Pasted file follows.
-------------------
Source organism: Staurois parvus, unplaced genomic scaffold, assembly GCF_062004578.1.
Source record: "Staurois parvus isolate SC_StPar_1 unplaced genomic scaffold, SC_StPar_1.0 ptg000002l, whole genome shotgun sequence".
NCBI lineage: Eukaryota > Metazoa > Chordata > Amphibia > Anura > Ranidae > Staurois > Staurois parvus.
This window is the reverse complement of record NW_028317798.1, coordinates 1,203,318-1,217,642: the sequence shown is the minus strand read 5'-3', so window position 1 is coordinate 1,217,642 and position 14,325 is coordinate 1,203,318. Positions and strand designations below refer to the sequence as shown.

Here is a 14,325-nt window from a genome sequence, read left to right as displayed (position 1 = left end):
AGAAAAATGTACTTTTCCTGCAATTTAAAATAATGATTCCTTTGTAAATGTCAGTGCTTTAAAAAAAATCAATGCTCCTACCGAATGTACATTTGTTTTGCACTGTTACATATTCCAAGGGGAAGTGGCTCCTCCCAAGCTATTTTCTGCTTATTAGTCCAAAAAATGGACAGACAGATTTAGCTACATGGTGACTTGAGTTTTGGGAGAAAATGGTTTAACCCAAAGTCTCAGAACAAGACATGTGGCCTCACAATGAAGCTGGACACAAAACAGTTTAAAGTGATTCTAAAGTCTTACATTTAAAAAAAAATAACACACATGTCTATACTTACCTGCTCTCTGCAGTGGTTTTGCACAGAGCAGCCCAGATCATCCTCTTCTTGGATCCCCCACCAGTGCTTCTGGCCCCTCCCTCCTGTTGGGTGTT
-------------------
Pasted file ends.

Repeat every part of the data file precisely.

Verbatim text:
Source organism: Staurois parvus, unplaced genomic scaffold, assembly GCF_062004578.1.
Source record: "Staurois parvus isolate SC_StPar_1 unplaced genomic scaffold, SC_StPar_1.0 ptg000002l, whole genome shotgun sequence".
NCBI lineage: Eukaryota > Metazoa > Chordata > Amphibia > Anura > Ranidae > Staurois > Staurois parvus.
This window is the reverse complement of record NW_028317798.1, coordinates 1,203,318-1,217,642: the sequence shown is the minus strand read 5'-3', so window position 1 is coordinate 1,217,642 and position 14,325 is coordinate 1,203,318. Positions and strand designations below refer to the sequence as shown.

Here is a 14,325-nt window from a genome sequence, read left to right as displayed (position 1 = left end):
AGAAAAATGTACTTTTCCTGCAATTTAAAATAATGATTCCTTTGTAAATGTCAGTGCTTTAAAAAAAATCAATGCTCCTACCGAATGTACATTTGTTTTGCACTGTTACATATTCCAAGGGGAAGTGGCTCCTCCCAAGCTATTTTCTGCTTATTAGTCCAAAAAATGGACAGACAGATTTAGCTACATGGTGACTTGAGTTTTGGGAGAAAATGGTTTAACCCAAAGTCTCAGAACAAGACATGTGGCCTCACAATGAAGCTGGACACAAAACAGTTTAAAGTGATTCTAAAGTCTTACATTTAAAAAAAAATAACACACATGTCTATACTTACCTGCTCTCTGCAGTGGTTTTGCACAGAGCAGCCCAGATCATCCTCTTCTTGGATCCCCCACCAGTGCTTCTGGCCCCTCCCTCCTGTTGGGTGTT